A. Faas's Prima Facie Case of Age Discrimination

The ADEA makes it unlawful for an employer to discharge an individual because of her age. 29 U.S.C. § 623(a)(1). To establish her claim under the ADEA, Faas must show that her age " 'actually motivated' " Sears's decision to terminate her employment. Hemsworth, 476 F.3d at 490 (quoting Reeves v. Sanderson Plumbing Prods., Inc., 530 U.S. 133, 141 (2000), Hazen Paper Co. v. Biggins, 507 U.S. 604, 610 (1993), and Schuster v. Lucent Techs., Inc., 327 F.3d 569, 573 (7th Cir. 2003)). In other words, Faas must show that her age " 'actually played a role in [Sears's decision-making] process and had a determinative influence on the outcome.' " Id. (quoting Reeves, 530 U.S. at 141, Hazen, 507 U.S. at 610, and Schuster, 327 F.3d at 573).

Faas may establish her ADEA claim through either the direct or indirect methods of proof. Hemsworth, 476 F.3d at 490; Ptasznik v. St. Joseph Hosp., 464 F.3d 691, 695 (7th Cir. 2006). We have noted that because a plaintiff may utilize circumstantial evidence under both methods of proof, "[t]he distinction between the two avenues of proof is 'vague,' and the terms 'direct' and 'indirect' themselves are somewhat misleading in the present context." Luks v. Baxter Healthcare Corp., 467 F.3d 1049, 1052 (7th Cir. 2006) (quoting Sylvester v. SOS Children's Vills. Ill., Inc., 453 F.3d 900, 903 (7th Cir. 2006)) (internal citation omitted). The direct method of proof involves direct evidence, such as near-admissions by the employer, as well as more attenuated circumstantial evidence that " 'suggests discrimination albeit through a longer chain of inferences.' " Hemsworth, 476 F.3d at 490 (quoting Luks, 467 F.3d at 1052). In contrast, the indirect method of proof involves a certain subset of circumstantial evidence that includes how the employer treats similarly situated employees, and " 'conforms to the prescription of McDonnell Douglas Corp. v. Green, 411 U.S. 792, 802 (1973).' " Id. at 490-91(quoting Luks, 467 F.3d at 1052).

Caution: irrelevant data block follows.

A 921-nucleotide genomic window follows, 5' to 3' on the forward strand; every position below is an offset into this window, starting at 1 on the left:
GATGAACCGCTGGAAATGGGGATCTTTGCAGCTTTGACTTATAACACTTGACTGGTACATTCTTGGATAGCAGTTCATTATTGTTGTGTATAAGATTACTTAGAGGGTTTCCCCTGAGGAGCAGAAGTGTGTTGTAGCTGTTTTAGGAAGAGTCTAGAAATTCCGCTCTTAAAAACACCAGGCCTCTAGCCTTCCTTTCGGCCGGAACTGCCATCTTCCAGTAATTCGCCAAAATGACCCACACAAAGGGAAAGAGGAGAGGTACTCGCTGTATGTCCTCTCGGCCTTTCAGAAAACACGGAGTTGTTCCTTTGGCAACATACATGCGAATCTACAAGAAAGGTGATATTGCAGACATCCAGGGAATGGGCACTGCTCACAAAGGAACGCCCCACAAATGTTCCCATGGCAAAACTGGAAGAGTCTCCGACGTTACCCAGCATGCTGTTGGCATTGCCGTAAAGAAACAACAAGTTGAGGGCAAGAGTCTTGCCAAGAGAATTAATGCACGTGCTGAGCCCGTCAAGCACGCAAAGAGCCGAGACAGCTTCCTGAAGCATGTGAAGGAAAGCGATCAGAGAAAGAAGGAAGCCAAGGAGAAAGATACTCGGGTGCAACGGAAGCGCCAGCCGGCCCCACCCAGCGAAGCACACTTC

On appeal, Faas has failed to raise, and has therefore waived, her direct-method-of-proof argument. See Local 15, Int'l Bhd. of Elec. Workers v. Exelon Corp., 495 F.3d 779, 783 (7th Cir. 2007) (" 'A party waives any argument that . . . if raised in the district court, it fails to develop on appeal.' " (quoting Williams v. REP Corp., 302 F.3d 660, 666 (7th Cir. 2002))). We therefore turn to whether Faas's claim under the indirect method of proof can withstand summary judgment. We evaluate whether Faas has raised a genuine issue of material fact under the indirect method using the familiar burden-shifting approach outlined by McDonnell-Douglas. See Barricks v. Eli Lilly & Co., 481 F.3d 556, 559 (7th Cir. 2007).

In order to establish a prima facie case of age discrimination under the indirect method, Faas must to prove that (1) she is a member of a protected class; (2) her performance met Sears's legitimate expectations; (3) despite her performance, she was subject to an adverse employment action; and (4) Sears treated similarly situated employees outside of her protected class more favorably. See id.; Ptasznik, 464 F.3d at 696. Assuming that Faas can successfully lay out a prima facie case, the burden then shifts to Sears to provide a legitimate, non-discriminatory reason for its decision to terminate her employment. See Barricks, 481 F.3d at 559; Ptasznik, 464 F.3d at 696. Once Sears meets this minimal threshold, Faas may attack Sears's proffered reason as mere pretext for discrimination. See Barricks, 481 F.3d at 559; Ptasznik, 464 F.3d at 696.